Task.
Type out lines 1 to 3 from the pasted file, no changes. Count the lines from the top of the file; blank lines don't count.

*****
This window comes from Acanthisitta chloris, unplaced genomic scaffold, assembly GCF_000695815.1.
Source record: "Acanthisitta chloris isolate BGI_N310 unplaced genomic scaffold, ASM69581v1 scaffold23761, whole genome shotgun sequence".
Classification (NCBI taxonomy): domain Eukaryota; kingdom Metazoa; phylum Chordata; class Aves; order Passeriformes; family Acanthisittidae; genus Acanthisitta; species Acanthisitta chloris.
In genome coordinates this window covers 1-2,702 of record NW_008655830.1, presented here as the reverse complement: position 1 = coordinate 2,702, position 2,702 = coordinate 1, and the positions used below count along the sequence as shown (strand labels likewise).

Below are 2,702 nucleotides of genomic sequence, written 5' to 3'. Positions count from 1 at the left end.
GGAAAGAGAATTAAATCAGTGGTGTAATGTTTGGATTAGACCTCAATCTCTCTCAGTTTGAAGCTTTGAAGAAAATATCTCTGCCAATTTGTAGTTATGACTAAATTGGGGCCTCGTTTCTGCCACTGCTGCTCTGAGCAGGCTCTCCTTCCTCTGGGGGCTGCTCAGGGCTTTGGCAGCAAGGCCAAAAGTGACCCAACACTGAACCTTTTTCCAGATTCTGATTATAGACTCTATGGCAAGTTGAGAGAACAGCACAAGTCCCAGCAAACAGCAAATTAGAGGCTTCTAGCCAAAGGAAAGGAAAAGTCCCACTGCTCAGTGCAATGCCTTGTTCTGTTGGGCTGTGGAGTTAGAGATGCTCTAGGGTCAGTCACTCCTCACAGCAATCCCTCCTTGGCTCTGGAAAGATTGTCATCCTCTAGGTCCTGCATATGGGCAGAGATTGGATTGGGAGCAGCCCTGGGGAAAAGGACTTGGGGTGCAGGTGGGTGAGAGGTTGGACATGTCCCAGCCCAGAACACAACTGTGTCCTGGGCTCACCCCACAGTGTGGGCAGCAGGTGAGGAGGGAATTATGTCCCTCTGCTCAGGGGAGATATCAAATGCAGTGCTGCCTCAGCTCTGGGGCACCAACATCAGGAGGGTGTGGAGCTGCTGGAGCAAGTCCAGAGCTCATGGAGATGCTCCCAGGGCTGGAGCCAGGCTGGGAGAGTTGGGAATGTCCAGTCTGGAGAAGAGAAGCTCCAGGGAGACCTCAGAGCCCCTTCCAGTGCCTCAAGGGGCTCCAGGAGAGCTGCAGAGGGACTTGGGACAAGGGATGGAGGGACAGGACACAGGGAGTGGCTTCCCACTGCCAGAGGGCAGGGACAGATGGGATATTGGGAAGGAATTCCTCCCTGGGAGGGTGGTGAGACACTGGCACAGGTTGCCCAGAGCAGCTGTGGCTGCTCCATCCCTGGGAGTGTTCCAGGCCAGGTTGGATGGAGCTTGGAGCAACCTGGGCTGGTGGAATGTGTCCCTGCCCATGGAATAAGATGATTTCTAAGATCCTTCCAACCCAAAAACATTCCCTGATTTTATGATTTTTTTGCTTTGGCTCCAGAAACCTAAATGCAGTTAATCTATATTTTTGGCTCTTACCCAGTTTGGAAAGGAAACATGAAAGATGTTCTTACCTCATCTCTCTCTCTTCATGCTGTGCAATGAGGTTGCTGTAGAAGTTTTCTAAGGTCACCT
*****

This window comes from Acanthisitta chloris, unplaced genomic scaffold, assembly GCF_000695815.1.
Source record: "Acanthisitta chloris isolate BGI_N310 unplaced genomic scaffold, ASM69581v1 scaffold23761, whole genome shotgun sequence".
Classification (NCBI taxonomy): domain Eukaryota; kingdom Metazoa; phylum Chordata; class Aves; order Passeriformes; family Acanthisittidae; genus Acanthisitta; species Acanthisitta chloris.